Instagram, the popular photo-sharing network, is the target of public outrage via social media after the company, which was acquired by Facebook earlier this year, made a slight revision to their user agreement.
Hinting at the fact that it may use publicly uploaded images in ads, Instagram says that some parts of its service might be supported by advertisers, with sponsored content potentially featuring users' shared photos.
"To help us deliver interesting paid or sponsored content or promotions, you agree that a business or other entity may pay us to display your username, likeness, photos (along with any associated metadata), and/or actions you take, in connection with paid or sponsored content or promotions, without any compensation to you," reads an excerpt of updated Terms.
Effective Jan. 16, the stipulation, which was first spotted by the New York Times, even applies to users under 18.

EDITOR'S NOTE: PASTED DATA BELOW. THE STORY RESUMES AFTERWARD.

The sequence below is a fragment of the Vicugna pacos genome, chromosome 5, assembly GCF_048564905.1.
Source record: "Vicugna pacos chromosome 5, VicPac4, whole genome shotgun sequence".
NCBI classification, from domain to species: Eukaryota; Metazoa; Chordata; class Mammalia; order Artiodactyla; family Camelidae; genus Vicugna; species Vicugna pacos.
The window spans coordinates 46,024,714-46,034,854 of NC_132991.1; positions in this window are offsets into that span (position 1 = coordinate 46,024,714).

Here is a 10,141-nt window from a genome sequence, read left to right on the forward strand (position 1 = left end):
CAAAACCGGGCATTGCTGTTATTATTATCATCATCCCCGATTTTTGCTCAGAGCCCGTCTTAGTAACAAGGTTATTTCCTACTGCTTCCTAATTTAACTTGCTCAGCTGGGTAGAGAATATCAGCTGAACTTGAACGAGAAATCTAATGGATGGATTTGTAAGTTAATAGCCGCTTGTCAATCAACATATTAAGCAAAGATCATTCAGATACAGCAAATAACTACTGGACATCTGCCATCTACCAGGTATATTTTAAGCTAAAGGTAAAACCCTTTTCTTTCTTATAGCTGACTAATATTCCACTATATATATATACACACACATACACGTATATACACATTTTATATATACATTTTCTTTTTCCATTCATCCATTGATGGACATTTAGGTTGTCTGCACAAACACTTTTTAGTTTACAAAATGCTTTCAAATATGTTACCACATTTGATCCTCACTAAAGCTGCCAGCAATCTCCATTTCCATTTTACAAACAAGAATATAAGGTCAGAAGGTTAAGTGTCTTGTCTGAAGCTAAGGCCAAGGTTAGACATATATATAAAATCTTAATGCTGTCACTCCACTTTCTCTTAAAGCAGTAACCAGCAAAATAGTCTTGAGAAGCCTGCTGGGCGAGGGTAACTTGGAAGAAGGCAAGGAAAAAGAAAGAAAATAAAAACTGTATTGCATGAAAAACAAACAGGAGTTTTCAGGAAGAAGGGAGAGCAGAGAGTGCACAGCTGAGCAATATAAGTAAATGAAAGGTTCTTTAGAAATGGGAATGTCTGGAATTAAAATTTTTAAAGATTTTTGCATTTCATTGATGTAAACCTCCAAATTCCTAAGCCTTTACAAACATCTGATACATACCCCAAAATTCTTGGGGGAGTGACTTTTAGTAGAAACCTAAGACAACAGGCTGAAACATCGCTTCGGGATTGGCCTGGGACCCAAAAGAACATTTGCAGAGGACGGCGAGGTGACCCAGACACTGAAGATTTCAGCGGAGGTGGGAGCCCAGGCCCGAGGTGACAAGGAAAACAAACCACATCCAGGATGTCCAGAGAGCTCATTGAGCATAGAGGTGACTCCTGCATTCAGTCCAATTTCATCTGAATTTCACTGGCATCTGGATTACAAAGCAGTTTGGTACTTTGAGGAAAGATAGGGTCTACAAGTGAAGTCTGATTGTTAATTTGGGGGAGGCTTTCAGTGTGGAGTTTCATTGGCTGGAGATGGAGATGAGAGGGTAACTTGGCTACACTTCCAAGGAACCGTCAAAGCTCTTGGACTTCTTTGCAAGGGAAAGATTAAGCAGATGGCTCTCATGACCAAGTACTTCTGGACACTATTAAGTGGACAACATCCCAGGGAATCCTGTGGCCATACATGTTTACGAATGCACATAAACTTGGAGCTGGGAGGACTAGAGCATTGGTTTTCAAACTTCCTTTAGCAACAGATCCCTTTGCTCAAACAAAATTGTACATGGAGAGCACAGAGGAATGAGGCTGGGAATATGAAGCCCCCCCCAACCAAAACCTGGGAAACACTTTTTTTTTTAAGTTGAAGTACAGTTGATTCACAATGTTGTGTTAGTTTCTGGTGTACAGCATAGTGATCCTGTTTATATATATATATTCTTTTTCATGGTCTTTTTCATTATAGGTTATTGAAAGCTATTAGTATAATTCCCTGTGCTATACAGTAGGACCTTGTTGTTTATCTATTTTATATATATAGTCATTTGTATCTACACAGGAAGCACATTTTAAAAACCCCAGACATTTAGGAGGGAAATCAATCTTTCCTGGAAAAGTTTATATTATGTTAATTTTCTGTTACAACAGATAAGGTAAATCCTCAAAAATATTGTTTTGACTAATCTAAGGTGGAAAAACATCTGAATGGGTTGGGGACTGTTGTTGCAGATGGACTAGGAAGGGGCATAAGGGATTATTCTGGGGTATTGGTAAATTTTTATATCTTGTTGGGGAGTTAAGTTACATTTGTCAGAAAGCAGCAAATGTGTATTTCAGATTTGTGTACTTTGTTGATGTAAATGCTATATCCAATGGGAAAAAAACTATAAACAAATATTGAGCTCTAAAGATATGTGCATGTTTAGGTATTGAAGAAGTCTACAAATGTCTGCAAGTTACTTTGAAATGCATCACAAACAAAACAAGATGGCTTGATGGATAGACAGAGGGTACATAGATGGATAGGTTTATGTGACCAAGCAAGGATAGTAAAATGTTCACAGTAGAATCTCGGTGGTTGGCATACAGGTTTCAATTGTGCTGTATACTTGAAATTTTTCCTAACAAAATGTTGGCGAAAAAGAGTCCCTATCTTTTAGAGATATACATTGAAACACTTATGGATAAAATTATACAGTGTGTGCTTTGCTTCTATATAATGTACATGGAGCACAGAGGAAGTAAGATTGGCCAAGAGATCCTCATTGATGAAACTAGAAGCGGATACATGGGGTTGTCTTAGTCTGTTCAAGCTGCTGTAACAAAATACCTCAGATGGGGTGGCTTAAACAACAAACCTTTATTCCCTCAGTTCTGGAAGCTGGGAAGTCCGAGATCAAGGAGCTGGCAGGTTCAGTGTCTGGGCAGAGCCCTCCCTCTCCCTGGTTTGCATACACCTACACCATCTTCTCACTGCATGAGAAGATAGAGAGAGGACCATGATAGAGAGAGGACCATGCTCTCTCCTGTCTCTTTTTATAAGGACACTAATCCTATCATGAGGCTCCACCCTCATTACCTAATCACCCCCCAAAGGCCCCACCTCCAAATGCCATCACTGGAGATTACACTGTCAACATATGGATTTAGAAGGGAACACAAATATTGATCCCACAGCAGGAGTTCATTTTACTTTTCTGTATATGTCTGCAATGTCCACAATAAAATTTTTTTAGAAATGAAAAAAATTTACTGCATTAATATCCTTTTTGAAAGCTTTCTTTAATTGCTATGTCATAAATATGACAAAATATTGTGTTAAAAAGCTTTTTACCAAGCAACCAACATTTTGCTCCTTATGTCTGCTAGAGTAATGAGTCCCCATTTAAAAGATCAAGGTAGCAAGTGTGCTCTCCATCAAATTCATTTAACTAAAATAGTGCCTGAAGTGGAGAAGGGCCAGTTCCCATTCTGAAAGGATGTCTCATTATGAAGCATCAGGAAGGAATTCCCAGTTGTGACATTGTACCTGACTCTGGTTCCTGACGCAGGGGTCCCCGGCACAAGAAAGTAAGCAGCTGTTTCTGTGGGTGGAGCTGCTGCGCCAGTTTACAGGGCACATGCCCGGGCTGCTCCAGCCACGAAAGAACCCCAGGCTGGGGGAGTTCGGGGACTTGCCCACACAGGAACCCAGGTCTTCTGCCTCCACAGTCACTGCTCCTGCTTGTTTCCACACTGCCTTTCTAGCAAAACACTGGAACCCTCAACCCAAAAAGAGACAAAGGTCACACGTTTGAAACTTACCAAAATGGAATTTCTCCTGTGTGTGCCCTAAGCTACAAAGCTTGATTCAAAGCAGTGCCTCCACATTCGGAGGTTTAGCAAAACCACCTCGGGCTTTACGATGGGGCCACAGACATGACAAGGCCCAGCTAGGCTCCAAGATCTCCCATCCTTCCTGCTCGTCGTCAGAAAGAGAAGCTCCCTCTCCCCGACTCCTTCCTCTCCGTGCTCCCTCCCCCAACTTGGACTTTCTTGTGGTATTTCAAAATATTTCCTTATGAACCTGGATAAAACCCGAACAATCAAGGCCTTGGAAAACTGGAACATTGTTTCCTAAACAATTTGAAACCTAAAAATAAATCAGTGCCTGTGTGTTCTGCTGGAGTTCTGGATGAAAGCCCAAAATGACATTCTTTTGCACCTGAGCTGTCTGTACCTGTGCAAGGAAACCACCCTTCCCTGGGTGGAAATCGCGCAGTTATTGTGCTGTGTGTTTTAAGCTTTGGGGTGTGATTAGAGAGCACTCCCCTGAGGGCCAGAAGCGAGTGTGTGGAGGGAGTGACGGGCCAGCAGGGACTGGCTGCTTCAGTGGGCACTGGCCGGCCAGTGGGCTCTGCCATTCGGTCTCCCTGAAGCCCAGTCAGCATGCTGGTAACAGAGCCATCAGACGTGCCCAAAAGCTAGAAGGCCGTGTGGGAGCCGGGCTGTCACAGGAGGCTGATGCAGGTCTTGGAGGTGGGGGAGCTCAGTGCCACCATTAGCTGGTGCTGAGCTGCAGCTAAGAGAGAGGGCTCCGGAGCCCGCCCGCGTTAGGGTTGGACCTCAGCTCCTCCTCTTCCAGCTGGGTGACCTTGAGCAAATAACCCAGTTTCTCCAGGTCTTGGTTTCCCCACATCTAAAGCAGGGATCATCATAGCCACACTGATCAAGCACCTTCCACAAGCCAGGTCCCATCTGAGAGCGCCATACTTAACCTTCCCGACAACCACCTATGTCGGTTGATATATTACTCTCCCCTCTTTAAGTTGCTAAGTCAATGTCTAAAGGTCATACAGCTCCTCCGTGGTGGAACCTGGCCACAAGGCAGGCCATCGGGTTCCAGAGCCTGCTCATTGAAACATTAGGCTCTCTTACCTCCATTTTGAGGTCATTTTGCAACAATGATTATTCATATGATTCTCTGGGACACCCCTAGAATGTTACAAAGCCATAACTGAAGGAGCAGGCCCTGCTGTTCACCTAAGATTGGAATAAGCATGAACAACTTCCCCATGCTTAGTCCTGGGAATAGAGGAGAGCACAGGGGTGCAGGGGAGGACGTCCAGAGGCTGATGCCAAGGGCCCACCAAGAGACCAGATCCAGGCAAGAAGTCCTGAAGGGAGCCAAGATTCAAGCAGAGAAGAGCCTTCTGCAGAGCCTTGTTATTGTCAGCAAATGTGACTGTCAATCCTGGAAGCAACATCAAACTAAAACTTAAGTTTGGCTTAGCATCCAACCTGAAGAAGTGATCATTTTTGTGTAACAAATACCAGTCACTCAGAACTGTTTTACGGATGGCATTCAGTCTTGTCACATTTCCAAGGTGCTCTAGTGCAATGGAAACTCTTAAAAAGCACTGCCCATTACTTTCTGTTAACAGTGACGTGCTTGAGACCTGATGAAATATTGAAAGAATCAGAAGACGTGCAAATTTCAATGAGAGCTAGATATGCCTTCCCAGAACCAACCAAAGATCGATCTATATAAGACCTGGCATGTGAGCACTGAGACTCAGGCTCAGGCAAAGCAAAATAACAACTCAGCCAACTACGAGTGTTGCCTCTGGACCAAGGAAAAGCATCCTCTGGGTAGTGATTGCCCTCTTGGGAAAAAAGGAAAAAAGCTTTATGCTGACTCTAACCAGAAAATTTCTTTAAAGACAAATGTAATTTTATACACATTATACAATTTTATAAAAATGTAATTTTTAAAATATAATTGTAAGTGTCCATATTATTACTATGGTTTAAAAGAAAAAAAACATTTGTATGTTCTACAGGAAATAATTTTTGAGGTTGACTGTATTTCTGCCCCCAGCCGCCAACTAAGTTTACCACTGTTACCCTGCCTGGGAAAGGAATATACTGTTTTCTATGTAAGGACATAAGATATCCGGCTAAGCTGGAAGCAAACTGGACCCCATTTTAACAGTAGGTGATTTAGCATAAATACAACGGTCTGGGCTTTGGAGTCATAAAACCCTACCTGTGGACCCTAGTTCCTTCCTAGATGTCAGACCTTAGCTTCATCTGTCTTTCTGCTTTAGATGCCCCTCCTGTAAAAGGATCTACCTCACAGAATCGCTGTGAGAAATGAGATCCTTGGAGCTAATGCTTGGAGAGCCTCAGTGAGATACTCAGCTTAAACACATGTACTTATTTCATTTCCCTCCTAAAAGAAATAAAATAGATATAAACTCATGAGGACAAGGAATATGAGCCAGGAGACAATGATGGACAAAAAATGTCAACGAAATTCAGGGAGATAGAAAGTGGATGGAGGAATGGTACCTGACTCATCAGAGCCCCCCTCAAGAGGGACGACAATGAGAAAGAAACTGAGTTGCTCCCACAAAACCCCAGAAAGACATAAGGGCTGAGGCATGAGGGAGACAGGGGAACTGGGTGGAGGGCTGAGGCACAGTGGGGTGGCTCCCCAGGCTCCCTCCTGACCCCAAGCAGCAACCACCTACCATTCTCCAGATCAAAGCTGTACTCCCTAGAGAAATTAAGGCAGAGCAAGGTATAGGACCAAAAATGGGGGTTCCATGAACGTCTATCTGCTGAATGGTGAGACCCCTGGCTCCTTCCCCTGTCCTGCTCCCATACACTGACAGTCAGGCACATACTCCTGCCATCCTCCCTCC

This means that any Instagram users who upload public photos, agree that their photos could be used "in connection with paid or sponsored content," While the current terms say the service can place ads "on, about or in conjunction with your Content."
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According to a report by the Associated Press, the updated terms are Facebook’s way of integrating Instagram into its ad-serving system, which can, for instance, promote an item by telling users that their friends "Like" it. Essentially, the new terms mean that Instagram could use your photos to market a product to your friends.
Users took to Twitter in an effort to voice their outrage over the updated Instagram terms.
"I won't use it," wrote @tonyajpowers via Twitter. "Facebook has ruined Instagram. There are other cool filter apps that I can use on my pics."
"Instagram's new policy is an egregious use of its customers information," adds Twitter follower @Craig_cgc. "I'll be gone."
While AP’s suggestion as to the motive behind the updated terms is just speculation, Instagram has yet to comment on its intentions.